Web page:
They call them smart choices

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"Why are the missiles called peace keepers, when they're aimed to kill?"

You probably recognize the Tracy Chapman lyric, from her song "Why?" and it arises in my mind this morning in response to the announcement by Kraft Foods that it will use the Smart Choices nutrition guidelines to determine which foods it will advertise to 6- to 11-year-olds.

On the face of it, the move suggests vision and leadership, and perhaps those are accurate impressions. Really, they could be — look at Wal Mart, which has legitimately gone from corporate scourge to corporate not-bad guy. But no one alive in today's world should accept anything — except my pearls, of course — without looking a little further, and these are some of the points apparent:

* Just because they called it the Smart Choices program, doesn't mean they're smart choices. You know how they say that one should never get in an argument with someone who buys ink by the barrel? I'd add to that axiom to say, Never listen blithely to those who spend tens of millions of dollars to shape what they say.

* Smart Choices was created, in part, by ... Kraft Foods! Certainly, the program's criteria require nothing that Kraft Foods couldn't swallow. Agreeing to follow your own paradigm — it's not unlike setting up your own country, writing the constitution, and then pledging to follow it. Huzzah.

* The commitment is to use their guidelines in advertising to 6- to 11-year-olds. But what about those older, and especially to those younger? Here's the lead to a document from the American Psychological Association:

Research shows that children under the age of eight are unable to critically comprehend televised advertising messages and are prone to accept advertiser messages as truthful, accurate and unbiased. This can lead to unhealthy eating habits as evidenced by today’s youth obesity epidemic. For these reasons, a task force of the American Psychological Association (APA) is recommending that advertising targeting children under the age of eight be restricted.

(It's good to acknowledge that the APA is itself a large organization not without its own oxen to gore, but my assumption is that they are less commercially driven, and therefore less likely to seek to mislead. I'll also concede that this statement addresses only TV ads, but I'm cavalierly extending it to all advertising. Make your own judgement. Anyway, back to the age range...)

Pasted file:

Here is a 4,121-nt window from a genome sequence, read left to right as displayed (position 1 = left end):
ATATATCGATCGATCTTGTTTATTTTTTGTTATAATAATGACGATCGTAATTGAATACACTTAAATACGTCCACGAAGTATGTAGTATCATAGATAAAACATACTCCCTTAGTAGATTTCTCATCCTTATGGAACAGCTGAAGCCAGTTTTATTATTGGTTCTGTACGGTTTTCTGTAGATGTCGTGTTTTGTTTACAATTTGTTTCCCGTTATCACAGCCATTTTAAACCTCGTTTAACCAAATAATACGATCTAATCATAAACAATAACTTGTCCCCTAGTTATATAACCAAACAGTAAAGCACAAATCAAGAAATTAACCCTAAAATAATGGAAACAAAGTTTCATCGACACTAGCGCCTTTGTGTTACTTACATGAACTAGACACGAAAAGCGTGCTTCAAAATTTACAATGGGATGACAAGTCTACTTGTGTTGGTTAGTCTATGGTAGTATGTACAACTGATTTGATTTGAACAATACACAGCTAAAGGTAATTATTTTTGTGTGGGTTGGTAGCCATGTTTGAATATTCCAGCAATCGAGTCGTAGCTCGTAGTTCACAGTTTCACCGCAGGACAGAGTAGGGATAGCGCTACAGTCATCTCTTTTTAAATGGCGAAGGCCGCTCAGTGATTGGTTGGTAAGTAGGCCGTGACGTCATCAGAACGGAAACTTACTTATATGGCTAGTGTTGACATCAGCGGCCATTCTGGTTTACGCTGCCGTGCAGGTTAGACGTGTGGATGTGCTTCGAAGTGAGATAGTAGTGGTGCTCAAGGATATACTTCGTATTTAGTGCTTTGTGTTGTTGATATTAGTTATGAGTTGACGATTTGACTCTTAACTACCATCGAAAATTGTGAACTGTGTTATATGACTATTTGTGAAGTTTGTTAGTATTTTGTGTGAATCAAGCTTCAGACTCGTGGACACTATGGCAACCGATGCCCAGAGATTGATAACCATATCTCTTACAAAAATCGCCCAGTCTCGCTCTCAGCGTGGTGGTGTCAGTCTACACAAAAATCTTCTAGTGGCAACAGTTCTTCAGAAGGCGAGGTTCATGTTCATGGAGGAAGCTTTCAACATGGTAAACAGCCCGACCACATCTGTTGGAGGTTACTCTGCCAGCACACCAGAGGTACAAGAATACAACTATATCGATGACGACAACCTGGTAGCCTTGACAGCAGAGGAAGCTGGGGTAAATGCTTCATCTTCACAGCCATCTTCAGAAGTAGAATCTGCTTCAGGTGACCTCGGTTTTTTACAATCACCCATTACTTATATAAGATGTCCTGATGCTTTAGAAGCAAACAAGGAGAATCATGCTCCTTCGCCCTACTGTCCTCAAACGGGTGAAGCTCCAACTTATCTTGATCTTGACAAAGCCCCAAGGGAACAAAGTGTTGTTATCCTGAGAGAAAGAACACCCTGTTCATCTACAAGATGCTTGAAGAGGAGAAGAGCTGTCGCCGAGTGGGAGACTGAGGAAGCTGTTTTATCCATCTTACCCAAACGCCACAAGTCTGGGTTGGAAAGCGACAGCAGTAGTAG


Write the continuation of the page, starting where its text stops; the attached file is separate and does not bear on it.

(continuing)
* While claiming milestones, the announcement is mum about how it will advertise to most of the least-discerning group. My assumption is that the ability to discern increases with age, and that by age 6, many nutritional tendencies are set. Even in a far less sophisticated age of advertising, I know I was already an abnormal eater by that age.

* Smart Choices is a voluntary program. A primary reason to impose your own voluntary "safeguards" is to forestall actions that might not be voluntary. Please point out for me all the societal safety strictures that have been left voluntary, because "folks'll do the right thing."

* So what are these standards, anyway? Here's an excerpt from a Smart Choices page:

Specific qualifying criteria were developed for 19 different product categories, such as beverages, cereals, meats, dairy, and snacks, based on the presence of nutrients to limit (e.g., fats and added sugars), nutrients to encourage (e.g., calcium and potassium), and food groups to encourage (e.g., fruits and vegetables, whole grains).

On its face, not too bad. But the little piece of evil (yes, a strong word, but I considered it carefully) is the word I bolded. According to my dictionary, a nutrient is "a substance the provides nourishment essential for growth and the maintenance of life," which makes the "added sugar" in that sentence complete crap. No food has essential added sugar. They could have used a neutral word like "substance," but they chose differently. Remember, these people put millions into saying exactly what they want conveyed.

* The issue here isn't just wordplay, either:

No more than 25 percent from added sugar? Alert the frickin' media. Same for the fat "restriction" of no more than 35 percent of calories. I guess that puts the kibosh on the Suet Supreme.

Meanwhile, gander at the "nutrients to encourage," which is to say, "nutrients." To qualify, a food must provide at least 10 percent of one of them. That means you'd have to eat 10 servings to get all you'd need. Of one of the nutrients. Doesn't seem very healthful to me.

I'm not saying that Kraft, or any of the other food superconglomerates, never makes a healthful food. I'm sure they do. But let's stay clear here: Their missions are to make profits, not to ensure our health. If they can do both, I'm sure they won't object. But if they have to choose, which one do you think they're going to go for? The money, of course — it's what corporations do. Voluntarily.

Corporations, generally, are not agents of public welfare. To the extent that they are, it is because we have influenced them, not only through the imposition of involuntary regulation, but even more so through our making smart commercial decisions in the face of billions of dollars spent to influence us to do otherwise.

Author and wellness innovator Michael Prager helps smart companies
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